CAMPBELL, Calif. — Despite the fact she’d grown up speaking the language, Janet Rodriguez felt like a foreigner in her Spanish class. She was bored by the rudimentary grammar. She rarely participated in class discussion. And while her knowledge should have earned her top grades, it didn’t. At the end of three years, she dropped the course.
Today, the senior at Prospect High School is back in her Spanish class. And she loves it.
The difference? A program in the Campbell Union High School District that teaches Spanish to Spanish speakers the same way high school English is taught to English speakers — reading literature, writing poetry and discussing social issues instead of memorizing sentences and endless grammar drills.
For years, bilingual specialists have recommended such an approach to teaching native Spanish speakers their own language. In Campbell, officials found that placing native speakers in regular Spanish class didn’t work. The kids were bored. They acted up. Many dropped out.
Janet’s teacher, Manuel Colon, said he could understand why.
“”It’s like being a native English speaker, going to English class and learning how to say “My name is . . . ‘ over and over again,” he said.
Bilingual educators say it’s important for students to continue learning their native language at the same time they are learning English. Even though many of Colon’s students are able to speak Spanish, they can’t read or write the language. Often, that spills over to their ability to master English.
Campbell administrators already have seen the benefits. They say the course has boosted self-esteem and reduced the dropout rate among Hispanic students. Most importantly, it has given some students something to focus on — a future that could include college.
The district started the program three years ago at Del Mar High as a way to reach native speakers who wanted to continue learning Spanish but couldn’t seem to succeed in regular classes.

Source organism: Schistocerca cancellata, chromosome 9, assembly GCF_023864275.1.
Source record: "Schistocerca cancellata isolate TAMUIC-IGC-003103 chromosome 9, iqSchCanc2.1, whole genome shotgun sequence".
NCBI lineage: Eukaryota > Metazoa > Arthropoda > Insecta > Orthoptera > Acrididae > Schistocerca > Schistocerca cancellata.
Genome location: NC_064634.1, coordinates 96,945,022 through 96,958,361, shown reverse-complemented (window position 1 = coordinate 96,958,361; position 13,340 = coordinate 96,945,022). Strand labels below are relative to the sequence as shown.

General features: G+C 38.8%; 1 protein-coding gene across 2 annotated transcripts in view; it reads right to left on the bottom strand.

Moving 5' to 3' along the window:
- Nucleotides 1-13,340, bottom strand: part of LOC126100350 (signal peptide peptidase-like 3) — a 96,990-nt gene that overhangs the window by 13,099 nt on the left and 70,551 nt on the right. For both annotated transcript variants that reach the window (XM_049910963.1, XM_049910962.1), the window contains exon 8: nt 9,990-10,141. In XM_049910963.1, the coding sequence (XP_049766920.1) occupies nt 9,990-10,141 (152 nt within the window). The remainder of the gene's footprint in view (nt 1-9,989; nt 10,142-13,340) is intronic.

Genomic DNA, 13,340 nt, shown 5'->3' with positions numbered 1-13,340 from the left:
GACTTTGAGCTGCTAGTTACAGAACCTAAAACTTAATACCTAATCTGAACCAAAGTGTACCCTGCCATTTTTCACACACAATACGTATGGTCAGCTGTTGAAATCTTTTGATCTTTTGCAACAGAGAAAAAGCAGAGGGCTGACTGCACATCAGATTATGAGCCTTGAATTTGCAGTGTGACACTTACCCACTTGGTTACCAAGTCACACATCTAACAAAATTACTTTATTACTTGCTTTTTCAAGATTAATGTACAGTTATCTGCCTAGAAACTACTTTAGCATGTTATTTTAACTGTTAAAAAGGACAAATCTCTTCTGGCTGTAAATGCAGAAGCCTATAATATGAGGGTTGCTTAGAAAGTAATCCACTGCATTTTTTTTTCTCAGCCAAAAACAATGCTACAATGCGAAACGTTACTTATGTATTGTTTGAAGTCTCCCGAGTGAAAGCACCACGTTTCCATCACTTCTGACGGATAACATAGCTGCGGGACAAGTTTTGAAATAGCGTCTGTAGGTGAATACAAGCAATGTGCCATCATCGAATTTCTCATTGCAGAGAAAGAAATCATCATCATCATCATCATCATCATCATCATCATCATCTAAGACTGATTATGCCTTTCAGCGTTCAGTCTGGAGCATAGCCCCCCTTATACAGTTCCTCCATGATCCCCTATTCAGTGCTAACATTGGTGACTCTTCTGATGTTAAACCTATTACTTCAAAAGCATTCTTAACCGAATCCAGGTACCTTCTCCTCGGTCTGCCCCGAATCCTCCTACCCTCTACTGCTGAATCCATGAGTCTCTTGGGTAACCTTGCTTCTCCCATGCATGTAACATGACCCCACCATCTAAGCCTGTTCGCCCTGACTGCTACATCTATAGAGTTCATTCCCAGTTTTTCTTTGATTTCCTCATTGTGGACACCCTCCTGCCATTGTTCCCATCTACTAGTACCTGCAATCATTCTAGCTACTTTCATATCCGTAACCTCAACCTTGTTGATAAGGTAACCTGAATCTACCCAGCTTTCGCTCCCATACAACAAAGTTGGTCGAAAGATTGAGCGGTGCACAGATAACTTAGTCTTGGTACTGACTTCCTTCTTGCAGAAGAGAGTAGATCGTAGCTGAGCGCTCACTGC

Now, about 100 students are enrolled in the course, which is offered at several high schools. Students say the classes make them think — not just about Spanish but about social issues such as racism, sexism and war.
In Colon’s class, students often are embroiled in high-spirited, hand-waving discussions on topics ranging from the role of women to the plight of the homeless. They publish a book of poetry and short stories each year. They say they’re learning.
“”For some of them, all it takes is for a teacher to tell them they can do it,” said Christina DeRuiter, who teaches the class at Westmont. “”Some teachers may not take the time to do that, but this program is geared toward encouraging (students) to stay in school and graduate. ”
The course is a mix of students. Some, born in the United States, have grown up watching MTV and hanging out at the mall.
They feel more comfortable speaking English. Others only recently arrived in the United States and understand virtually no English.
Both groups felt intimidated in other classes — such as math or history — unsure whether their opinions really counted. Now, they speak out more frequently in all their classes.
“”It’s really a comfortable place to come, especially if you just arrived in the country,” DeRuiter said. “”You’re able to communicate in your own language after going through the day in a foreign system — it’s a family atmosphere. ”
Few districts, however, have been able to offer such courses.
Bilingual teachers are hard to find, and budget problems have forced cutbacks in course offerings, including foreign languages.